Is ‘Dieselgate’ nothing more than a small ripple in the German sea?

Is ‘Dieselgate’ nothing more than a small ripple in the German sea?A lot is written about the emission-rigging software for diesel cars of German carmaker Volkswagen. This scandal is by many dubbed ‘dieselgate’. Some media and analysts claim that the aftermath of ‘dieselgate’ would have lasting effects. Not only Volkswagen would deeply suffer, but the whole image of manufacturing country and export champ Germany would take a heavy hit. ‘Made in Germany’ which stands for quality products could potentially no longer impress consumers. However, while the full effects have yet to become visible, recent business confidence shows little scratches for German businesses, on the contrary.

The leading business climate index presented by think tank Ifo declined just a notch to 108.2 in October from 108.5 in September. Analysts estimated a drop to 107.8. Although German business were slightly less satisfied with the current situation, their view on the future improved. What’s more astonishing, the Volkswagen scandal seems to have no impact on the automotive industry. The index for the sector continued to rise in October. Judgement of both the current business situation as well as expectations improved. The companies even plan to ramp up production.

But there’s one shade: exports are not expected to provide an additional boost. This doesn’t necessarily mean that ‘dieselgate’ has a strong impact. Concerns about the growth potential in emerging markets, in particular Brazil and Russia, could have contributed to this assessment. Also the US economy dampened export expectations, which is somewhat odd given the weaker Euro compared to the US Dollar which should boost exports. After the last ECB monetary meeting, the EUR declined even further. Ifo economist Klaus Wohlrabe said in an interview to Reuters that the Ifo Index showed “no noticeable effects from the monetary policy pursued by the US Federal Reserve and ECB”. Probably an indication that financial watchers tend to exaggerate the importance of monetary policy making on every day business…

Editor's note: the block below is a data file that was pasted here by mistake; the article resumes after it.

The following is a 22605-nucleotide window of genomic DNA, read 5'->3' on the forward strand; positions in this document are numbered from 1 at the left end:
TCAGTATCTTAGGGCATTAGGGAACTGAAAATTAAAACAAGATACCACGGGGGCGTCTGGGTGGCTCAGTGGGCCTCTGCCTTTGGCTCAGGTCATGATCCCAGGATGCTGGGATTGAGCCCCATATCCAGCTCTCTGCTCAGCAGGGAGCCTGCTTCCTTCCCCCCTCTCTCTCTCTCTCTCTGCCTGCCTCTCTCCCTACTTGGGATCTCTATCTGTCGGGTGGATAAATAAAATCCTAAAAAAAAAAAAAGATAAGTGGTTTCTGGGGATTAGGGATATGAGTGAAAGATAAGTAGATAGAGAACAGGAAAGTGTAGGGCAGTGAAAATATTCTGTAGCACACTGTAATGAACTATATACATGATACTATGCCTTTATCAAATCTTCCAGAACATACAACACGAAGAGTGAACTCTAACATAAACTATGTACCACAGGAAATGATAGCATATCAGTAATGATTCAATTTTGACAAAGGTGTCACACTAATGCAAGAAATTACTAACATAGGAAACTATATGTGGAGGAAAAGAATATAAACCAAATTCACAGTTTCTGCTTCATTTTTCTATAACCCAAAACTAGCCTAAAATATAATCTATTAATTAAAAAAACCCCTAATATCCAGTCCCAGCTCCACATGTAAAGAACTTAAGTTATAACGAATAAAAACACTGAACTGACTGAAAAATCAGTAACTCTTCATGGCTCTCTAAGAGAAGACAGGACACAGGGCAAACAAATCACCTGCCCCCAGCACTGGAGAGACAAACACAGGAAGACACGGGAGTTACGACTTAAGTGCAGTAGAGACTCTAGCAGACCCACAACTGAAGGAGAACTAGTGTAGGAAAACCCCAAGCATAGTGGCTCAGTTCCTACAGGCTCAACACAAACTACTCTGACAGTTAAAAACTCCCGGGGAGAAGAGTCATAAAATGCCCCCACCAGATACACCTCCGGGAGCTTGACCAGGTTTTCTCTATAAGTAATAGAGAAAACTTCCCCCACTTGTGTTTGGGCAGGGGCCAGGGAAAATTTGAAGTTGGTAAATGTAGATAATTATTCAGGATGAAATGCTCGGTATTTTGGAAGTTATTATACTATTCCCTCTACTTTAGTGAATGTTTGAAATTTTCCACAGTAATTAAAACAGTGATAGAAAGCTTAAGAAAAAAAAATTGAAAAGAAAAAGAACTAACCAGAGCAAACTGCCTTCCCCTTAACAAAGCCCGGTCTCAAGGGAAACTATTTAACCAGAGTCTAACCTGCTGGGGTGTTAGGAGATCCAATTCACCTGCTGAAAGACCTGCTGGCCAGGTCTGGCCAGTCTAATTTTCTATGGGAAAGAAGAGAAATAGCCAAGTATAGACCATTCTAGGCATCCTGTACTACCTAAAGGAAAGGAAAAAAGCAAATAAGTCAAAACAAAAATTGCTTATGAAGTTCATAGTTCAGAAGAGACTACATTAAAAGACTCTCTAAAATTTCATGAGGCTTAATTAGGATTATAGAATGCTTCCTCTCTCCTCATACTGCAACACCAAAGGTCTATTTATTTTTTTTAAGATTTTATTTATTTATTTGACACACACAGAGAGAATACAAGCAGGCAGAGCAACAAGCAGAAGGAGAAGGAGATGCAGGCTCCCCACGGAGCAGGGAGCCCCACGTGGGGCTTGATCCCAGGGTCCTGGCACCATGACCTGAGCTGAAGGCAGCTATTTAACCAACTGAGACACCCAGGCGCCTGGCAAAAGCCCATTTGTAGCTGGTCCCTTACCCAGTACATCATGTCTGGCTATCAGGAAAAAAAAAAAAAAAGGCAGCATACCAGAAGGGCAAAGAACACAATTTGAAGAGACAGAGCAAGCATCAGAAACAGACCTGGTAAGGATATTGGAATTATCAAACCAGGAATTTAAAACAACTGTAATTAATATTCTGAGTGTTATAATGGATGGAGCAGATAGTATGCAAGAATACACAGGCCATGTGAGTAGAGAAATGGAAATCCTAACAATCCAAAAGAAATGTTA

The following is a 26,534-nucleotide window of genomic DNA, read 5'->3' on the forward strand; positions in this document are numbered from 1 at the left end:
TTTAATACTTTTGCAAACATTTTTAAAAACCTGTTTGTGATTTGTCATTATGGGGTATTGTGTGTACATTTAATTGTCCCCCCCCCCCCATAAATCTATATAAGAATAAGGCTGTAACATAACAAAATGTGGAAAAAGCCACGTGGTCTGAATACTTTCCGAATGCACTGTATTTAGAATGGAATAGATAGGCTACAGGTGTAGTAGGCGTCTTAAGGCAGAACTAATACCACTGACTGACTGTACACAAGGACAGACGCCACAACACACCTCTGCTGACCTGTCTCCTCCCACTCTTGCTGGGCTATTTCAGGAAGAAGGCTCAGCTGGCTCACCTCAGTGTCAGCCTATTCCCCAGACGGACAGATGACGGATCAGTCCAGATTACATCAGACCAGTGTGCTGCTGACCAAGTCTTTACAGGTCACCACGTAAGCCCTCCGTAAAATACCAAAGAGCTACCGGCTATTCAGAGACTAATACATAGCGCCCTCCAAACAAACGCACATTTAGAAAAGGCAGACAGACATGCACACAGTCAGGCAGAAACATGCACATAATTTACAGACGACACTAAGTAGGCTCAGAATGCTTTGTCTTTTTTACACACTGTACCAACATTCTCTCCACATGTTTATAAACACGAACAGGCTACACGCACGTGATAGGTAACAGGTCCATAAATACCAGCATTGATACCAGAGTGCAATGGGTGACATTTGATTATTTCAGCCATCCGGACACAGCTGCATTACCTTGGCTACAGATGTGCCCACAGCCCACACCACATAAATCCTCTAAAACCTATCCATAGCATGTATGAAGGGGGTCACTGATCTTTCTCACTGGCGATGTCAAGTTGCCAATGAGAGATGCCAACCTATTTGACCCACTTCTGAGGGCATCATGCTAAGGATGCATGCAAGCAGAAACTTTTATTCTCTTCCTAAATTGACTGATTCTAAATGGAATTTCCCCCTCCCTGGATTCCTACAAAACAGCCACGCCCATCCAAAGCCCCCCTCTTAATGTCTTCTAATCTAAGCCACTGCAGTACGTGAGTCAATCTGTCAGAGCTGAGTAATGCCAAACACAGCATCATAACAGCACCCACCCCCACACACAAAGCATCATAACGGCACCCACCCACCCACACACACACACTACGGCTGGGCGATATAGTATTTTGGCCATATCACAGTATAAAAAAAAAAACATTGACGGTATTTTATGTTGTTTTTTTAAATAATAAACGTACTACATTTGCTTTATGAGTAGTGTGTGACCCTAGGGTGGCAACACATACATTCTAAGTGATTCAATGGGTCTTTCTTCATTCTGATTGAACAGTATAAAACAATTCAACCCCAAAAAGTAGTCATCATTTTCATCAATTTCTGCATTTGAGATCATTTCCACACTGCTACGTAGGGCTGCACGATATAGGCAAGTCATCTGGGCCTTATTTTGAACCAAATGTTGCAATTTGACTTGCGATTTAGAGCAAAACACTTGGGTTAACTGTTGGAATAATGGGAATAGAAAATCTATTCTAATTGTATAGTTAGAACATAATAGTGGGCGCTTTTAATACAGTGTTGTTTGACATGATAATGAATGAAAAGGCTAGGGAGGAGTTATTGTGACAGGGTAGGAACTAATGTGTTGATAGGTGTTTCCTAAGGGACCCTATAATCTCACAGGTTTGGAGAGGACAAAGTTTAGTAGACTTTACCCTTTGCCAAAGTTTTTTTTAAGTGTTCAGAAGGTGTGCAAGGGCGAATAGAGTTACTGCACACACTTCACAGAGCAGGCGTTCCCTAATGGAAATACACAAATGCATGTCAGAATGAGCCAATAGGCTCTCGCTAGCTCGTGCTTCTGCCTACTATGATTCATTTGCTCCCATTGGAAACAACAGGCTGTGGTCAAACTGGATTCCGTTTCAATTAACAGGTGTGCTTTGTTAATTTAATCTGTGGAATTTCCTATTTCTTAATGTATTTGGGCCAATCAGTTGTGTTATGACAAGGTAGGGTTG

Another interesting point was that although business climate declined for the third month in succession, capacity utilization rose to 84.4%. Combined with Germany’s low unemployment, 6.2% in September, this in an encouraging sign. German manufacturers are not yet at full capacity, but increasing utilization could have a beneficial effect on capital investments. Many German employers, especially the small and medium enterprises, complain about a lack of skilled workers available. By investing in newer machines, this problem could be circumvented.

Back to Volkswagen: it is clear that the company’s sales will be impacted. However, while in the US dealerships are slashing prices, German buyers seem little impressed. According to a recent study (after the scandal hit the newswires), two-thirds of Germans still believe Volkswagen produces quality cars. 75% of them can imagine to buy a VW sooner or later. In addition, 63% believes within one year, ‘dieselgate’ will be forgotten. 60% thinks the brand name “Made in Germany” will not face a long-lasting damage. We can’t call Germans naïve, 91% of respondents believe other car makers are rigging as well. But we have to keep in mind that the German population is very proud of their cars.

Does this all make shares of Volkswagen a buy? Certainly not, the risk of larger than expected claims still exist. Currently the company took a provision of EUR 6.5 billion (USD 7.3 billion), but some market players expect claims of roughly USD 18 billion. The full scale of the scandal and forthcoming claims is not clear, which creates uncertainty. From a risk / reward-perspective, Volkswagen-shares are not attractive.

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